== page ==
Tuesday, Jan 16, 2018 | Last Update : 02:46 PM IST
She believes art should be happy and the time around Makar Sankranti is very joyful.
Weaving a subtle balance between art and architecture, Malhotra views the city of temples through a kaleidoscope of the festival of Makar Sankranti, and captures the soul of Kashi in her recent exhibition titled ‘Kashi Ke Rang’. “I’m trained as an architect and art is my passion. I have been painting for many years. Being from an army family, I grew up all over the country. I got to travel and beautiful places like Gangtok, Srinagar and Bhutan shaped my artistic perception,” says Malhotra.
Her father, an army officer, was also an artist and inspired her. “He also wrote well, I have copied his calligraphy from his college days in 1940s. When I was in Delhi I used to paint frequently and understood that there are no rules in art. Architecture taught me drawing in a certain different way,” she explains.
Talking about Benaras, she mentions, “Benaras is rooted to its traditions and faith. I look at it from an architect’s perspective. Being an architect, my art is slightly different. It’s more like an architectural drawing. I’ve lived in Benaras for 37 years and the music, art and culture there allows you to delve deep into it. It’s a cultural city and every big name you hear in music is mostly from there,” she adds.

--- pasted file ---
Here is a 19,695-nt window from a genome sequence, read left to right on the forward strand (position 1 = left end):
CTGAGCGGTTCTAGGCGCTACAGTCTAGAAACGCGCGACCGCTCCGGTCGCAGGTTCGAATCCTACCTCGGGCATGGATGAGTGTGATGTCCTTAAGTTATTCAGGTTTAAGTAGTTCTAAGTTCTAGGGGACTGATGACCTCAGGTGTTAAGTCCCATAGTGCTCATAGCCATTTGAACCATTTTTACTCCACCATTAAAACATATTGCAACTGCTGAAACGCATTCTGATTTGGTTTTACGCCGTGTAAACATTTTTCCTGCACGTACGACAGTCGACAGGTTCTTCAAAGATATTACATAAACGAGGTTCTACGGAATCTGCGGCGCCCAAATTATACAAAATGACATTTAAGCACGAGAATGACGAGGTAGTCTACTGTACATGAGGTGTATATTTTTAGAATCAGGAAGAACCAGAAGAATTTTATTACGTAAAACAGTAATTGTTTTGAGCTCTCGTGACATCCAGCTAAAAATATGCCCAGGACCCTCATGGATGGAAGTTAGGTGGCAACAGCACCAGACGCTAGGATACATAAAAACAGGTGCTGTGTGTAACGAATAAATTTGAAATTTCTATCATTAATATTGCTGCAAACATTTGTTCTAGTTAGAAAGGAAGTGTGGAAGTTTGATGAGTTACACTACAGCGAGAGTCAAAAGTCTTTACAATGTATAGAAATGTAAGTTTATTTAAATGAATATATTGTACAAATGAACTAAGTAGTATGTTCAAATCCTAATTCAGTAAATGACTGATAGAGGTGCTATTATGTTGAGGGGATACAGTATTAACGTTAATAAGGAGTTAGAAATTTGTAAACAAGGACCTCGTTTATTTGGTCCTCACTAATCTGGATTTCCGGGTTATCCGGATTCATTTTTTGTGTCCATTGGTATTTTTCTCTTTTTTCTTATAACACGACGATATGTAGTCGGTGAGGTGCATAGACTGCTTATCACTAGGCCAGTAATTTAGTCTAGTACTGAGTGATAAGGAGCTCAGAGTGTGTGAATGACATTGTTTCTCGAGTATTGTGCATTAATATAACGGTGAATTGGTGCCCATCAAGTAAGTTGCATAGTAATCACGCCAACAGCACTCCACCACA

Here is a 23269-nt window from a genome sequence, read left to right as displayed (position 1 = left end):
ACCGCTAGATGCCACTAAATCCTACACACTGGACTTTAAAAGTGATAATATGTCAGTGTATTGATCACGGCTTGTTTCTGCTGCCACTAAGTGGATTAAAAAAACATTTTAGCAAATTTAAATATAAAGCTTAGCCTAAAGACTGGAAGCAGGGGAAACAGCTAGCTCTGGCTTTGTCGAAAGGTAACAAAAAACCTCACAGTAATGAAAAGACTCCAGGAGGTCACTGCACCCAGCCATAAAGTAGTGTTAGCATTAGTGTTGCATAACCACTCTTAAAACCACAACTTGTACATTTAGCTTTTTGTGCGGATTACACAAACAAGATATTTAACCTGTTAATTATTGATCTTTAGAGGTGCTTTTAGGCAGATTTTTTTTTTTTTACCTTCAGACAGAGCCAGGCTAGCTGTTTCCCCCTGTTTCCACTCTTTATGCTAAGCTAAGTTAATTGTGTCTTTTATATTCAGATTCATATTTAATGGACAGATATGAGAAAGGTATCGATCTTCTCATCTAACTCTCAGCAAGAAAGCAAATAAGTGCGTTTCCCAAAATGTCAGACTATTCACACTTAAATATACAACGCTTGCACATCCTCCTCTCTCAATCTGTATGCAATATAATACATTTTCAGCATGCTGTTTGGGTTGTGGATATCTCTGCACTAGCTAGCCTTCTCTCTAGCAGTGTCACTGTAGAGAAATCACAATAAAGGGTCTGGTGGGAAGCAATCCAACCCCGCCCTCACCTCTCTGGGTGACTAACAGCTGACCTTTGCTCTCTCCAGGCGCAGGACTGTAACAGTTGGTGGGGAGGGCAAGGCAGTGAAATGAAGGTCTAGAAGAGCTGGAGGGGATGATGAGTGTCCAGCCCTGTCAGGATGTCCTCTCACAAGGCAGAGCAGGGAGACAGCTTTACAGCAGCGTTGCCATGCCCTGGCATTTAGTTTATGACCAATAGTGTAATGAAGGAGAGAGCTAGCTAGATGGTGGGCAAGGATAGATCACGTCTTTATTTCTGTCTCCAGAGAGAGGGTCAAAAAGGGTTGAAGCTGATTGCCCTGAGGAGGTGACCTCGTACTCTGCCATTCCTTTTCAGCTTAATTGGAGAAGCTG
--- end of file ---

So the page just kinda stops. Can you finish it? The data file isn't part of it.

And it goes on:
She enjoys using oil on canvas. “For oil paint you don’t need an air conditioned environment and luckily I have windows in my room which open up to greenery. The richness of oil paint is unexplainable and I'm still learning. This exhibition is just a reflection of the contemporary mood in Benaras,” she explains.
She believes art should be happy and the time around Makar Sankranti is very joyful. “The festival is around the corner and it’s all about good health and living well and that is what I’m trying to capture. Most of the paintings are colourful, though there are some black and white and neutral ones as well,” she says adding that this exhibition is her first solo effort.
It took her three years to finish the Kashi series. “This exhibition is for anyone who loves colour. It’s all about happiness, birds, flowers and nature. We shouldn’t stay away from nature as whatever we are seeking inside us is out there in nature already. The simpler the life, the better it is. At this point of time you realise that everything else is hollow. Real things like family and friends matter a lot. How you simplify life is by making it enjoyable with these small yet important things,” she says.
The exhibition is on till January 14 at India Habitat Centre from 10 am to 7pm.